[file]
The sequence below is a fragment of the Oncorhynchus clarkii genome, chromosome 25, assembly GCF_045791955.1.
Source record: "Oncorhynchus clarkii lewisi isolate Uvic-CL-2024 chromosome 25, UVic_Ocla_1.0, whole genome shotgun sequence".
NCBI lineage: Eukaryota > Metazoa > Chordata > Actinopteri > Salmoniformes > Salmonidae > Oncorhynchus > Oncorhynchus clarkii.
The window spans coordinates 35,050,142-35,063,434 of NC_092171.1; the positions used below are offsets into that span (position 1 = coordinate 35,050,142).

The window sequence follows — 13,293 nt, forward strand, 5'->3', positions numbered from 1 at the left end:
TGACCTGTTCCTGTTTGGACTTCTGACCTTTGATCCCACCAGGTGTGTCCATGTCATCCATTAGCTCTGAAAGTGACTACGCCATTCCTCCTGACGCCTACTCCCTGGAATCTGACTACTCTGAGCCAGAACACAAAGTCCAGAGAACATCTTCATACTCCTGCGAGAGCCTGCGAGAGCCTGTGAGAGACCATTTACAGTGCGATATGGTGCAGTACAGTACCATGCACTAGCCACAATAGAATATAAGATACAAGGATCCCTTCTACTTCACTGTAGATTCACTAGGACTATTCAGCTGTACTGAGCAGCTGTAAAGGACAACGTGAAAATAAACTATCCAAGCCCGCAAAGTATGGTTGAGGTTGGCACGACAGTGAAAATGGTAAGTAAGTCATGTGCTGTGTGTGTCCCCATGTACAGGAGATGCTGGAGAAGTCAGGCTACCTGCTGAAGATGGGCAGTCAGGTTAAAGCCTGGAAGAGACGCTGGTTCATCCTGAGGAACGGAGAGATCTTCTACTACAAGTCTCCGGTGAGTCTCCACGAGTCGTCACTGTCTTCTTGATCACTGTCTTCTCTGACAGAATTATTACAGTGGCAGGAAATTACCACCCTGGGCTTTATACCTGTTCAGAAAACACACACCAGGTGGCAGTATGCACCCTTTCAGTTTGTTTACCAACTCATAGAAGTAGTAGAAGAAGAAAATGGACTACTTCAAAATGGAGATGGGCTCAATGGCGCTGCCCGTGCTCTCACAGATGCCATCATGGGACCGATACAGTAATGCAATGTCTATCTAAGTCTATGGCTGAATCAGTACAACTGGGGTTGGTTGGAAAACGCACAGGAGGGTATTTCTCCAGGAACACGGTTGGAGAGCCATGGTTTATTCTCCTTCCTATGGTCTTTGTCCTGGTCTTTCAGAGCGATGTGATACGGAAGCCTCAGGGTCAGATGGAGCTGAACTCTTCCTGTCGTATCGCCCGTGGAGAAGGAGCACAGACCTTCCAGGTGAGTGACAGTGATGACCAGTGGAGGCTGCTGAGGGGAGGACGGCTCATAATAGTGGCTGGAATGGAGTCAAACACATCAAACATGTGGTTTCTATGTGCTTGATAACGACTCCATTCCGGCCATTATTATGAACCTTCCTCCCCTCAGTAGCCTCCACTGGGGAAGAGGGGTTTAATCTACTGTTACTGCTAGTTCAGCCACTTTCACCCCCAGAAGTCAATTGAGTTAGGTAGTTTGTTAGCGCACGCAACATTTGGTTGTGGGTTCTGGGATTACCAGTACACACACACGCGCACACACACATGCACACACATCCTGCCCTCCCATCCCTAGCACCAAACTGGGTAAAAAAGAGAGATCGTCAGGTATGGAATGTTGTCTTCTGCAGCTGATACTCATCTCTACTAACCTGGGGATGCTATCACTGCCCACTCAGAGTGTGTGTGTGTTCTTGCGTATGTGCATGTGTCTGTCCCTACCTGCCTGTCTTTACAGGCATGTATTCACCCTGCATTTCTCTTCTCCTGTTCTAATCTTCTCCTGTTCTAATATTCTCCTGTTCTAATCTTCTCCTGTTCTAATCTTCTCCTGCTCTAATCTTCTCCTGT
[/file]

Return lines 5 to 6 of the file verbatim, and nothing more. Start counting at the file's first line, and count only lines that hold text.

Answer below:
The window sequence follows — 13,293 nt, forward strand, 5'->3', positions numbered from 1 at the left end:
TGACCTGTTCCTGTTTGGACTTCTGACCTTTGATCCCACCAGGTGTGTCCATGTCATCCATTAGCTCTGAAAGTGACTACGCCATTCCTCCTGACGCCTACTCCCTGGAATCTGACTACTCTGAGCCAGAACACAAAGTCCAGAGAACATCTTCATACTCCTGCGAGAGCCTGCGAGAGCCTGTGAGAGACCATTTACAGTGCGATATGGTGCAGTACAGTACCATGCACTAGCCACAATAGAATATAAGATACAAGGATCCCTTCTACTTCACTGTAGATTCACTAGGACTATTCAGCTGTACTGAGCAGCTGTAAAGGACAACGTGAAAATAAACTATCCAAGCCCGCAAAGTATGGTTGAGGTTGGCACGACAGTGAAAATGGTAAGTAAGTCATGTGCTGTGTGTGTCCCCATGTACAGGAGATGCTGGAGAAGTCAGGCTACCTGCTGAAGATGGGCAGTCAGGTTAAAGCCTGGAAGAGACGCTGGTTCATCCTGAGGAACGGAGAGATCTTCTACTACAAGTCTCCGGTGAGTCTCCACGAGTCGTCACTGTCTTCTTGATCACTGTCTTCTCTGACAGAATTATTACAGTGGCAGGAAATTACCACCCTGGGCTTTATACCTGTTCAGAAAACACACACCAGGTGGCAGTATGCACCCTTTCAGTTTGTTTACCAACTCATAGAAGTAGTAGAAGAAGAAAATGGACTACTTCAAAATGGAGATGGGCTCAATGGCGCTGCCCGTGCTCTCACAGATGCCATCATGGGACCGATACAGTAATGCAATGTCTATCTAAGTCTATGGCTGAATCAGTACAACTGGGGTTGGTTGGAAAACGCACAGGAGGGTATTTCTCCAGGAACACGGTTGGAGAGCCATGGTTTATTCTCCTTCCTATGGTCTTTGTCCTGGTCTTTCAGAGCGATGTGATACGGAAGCCTCAGGGTCAGATGGAGCTGAACTCTTCCTGTCGTATCGCCCGTGGAGAAGGAGCACAGACCTTCCAGGTGAGTGACAGTGATGACCAGTGGAGGCTGCTGAGGGGAGGACGGCTCATAATAGTGGCTGGAATGGAGTCAAACACATCAAACATGTGGTTTCTATGTGCTTGATAACGACTCCATTCCGGCCATTATTATGAACCTTCCTCCCCTCAGTAGCCTCCACTGGGGAAGAGGGGTTTAATCTACTGTTACTGCTAGTTCAGCCACTTTCACCCCCAGAAGTCAATTGAGTTAGGTAGTTTGTTAGCGCACGCAACATTTGGTTGTGGGTTCTGGGATTACCAGTACACACACACGCGCACACACACATGCACACACATCCTGCCCTCCCATCCCTAGCACCAAACTGGGTAAAAAAGAGAGATCGTCAGGTATGGAATGTTGTCTTCTGCAGCTGATACTCATCTCTACTAACCTGGGGATGCTATCACTGCCCACTCAGAGTGTGTGTGTGTTCTTGCGTATGTGCATGTGTCTGTCCCTACCTGCCTGTCTTTACAGGCATGTATTCACCCTGCATTTCTCTTCTCCTGTTCTAATCTTCTCCTGTTCTAATATTCTCCTGTTCTAATCTTCTCCTGTTCTAATCTTCTCCTGCTCTAATCTTCTCCTGT